(22) to the inertia
sinct cos _3} -sin_ ]
The system represented by eq. (25) even if a smooth desired trajectory
-I H_ '_ E. ]e
Redundancy has a unique feature in the fact that the input variable may not be of _g is provided because it has less number of input variable. It is
impossible to plan a feasible trajectory without feature of nonholonomic mechanical systems.
taking full account of the dynamics of eq. (25). This is a general An automobile can move around in two dimensional space and
if we drive it properly, although it has only two variables to control, that is, wheel steering. In this case, the state variables are three and the inputs are two. By appropriately planning the trajectory, the desired final values of the vehicle orientation
and the ma-
nipulator joint variables could be reached. To locate the manipulator endeffector at a desired point with a desired orientation, even a vehicle with a 6 d.o.f, manipulator has redundancy because a variety of vehicle orientation can be chosen at the final time. The choice of the final vehicle orientation can be done based on the conventional control or planning schemes of kinematically redundant manipulators [8, 9, 10]. It is a problem to find an appropriate configuration among the configurations attained by 3 d.o.f, selfmotion. The nonholonomic redundancy would be utilized (1) when the extended Jacobian control results in an infeasible motion due to the physical joint limitation, (2) when the system requires more degrees of freedom to avoid obstacles at the final location of the endeffector, (3) when the vehicle orientation needs to be changed without using propulsion or a momentum gyro, and so on.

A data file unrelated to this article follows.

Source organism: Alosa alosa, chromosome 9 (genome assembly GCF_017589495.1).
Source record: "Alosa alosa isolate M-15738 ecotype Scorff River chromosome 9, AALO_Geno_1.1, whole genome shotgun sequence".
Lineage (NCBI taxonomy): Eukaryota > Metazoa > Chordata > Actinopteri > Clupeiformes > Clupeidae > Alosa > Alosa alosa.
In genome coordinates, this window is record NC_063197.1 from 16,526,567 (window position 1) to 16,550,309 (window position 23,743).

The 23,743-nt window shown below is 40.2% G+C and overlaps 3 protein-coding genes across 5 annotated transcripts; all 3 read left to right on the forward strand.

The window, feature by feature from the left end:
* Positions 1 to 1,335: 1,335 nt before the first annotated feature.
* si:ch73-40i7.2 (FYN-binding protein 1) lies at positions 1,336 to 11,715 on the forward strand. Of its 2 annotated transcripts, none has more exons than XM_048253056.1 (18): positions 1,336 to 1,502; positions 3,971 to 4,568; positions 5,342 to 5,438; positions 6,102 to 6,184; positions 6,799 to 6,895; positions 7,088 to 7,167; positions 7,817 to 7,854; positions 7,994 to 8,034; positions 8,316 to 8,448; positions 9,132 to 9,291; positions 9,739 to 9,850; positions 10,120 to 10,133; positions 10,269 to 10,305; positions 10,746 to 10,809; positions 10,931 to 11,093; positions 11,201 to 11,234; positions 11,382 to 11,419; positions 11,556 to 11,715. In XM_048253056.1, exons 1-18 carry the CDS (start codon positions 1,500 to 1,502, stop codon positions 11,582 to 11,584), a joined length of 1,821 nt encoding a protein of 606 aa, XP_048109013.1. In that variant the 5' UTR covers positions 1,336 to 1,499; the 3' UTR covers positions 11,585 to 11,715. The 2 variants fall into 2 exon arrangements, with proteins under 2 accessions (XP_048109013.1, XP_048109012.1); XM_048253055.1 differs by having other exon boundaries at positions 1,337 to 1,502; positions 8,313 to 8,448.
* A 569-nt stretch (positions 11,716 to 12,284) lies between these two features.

3. PATH 3.1 First
In this section, the input variable u is synthesized based on the Lyapunov's direct vehicle orientation and the joint variables should converge to their desired values. The following function is chosen as a candidate of the Lyapunov function.
(24) was substituted.
If the stability. is a three
_,_= -ur_ u_ < o
However, eq. (30) is not the case. dimensional space.
3.2 Avoiding The
of the Lyapunov
U 1 =
Vl = 0 is attained
= Zd -- Z
i_1 = --A_TA_ where
 so that
where A is a positive definite vl is computed as follows:
Xd = _,
 can conclude
is in the null space
of (AK) T
is the unique
of the maximum invariant set. When A_ is at the null space of (AK) T and it stays within the null space thereafter, all the points on this trajectory are the entries of the maximum invariant set. In this subsection, the unit vector is chosen such that A_ should avoid the null space as much as possible and get out of the null space if it is there. To take
of the null space
w we introduce
el is a positive
to zero when
AW _-- 0.
=II(i- (AK)(AK) #)
the numerator of eq. (31) implies the squared Euclidean norm of the orthogonal projection space of (AK)
of AZ on the null
T. If we define _ such that ]l (1-
cos _ =
0 < _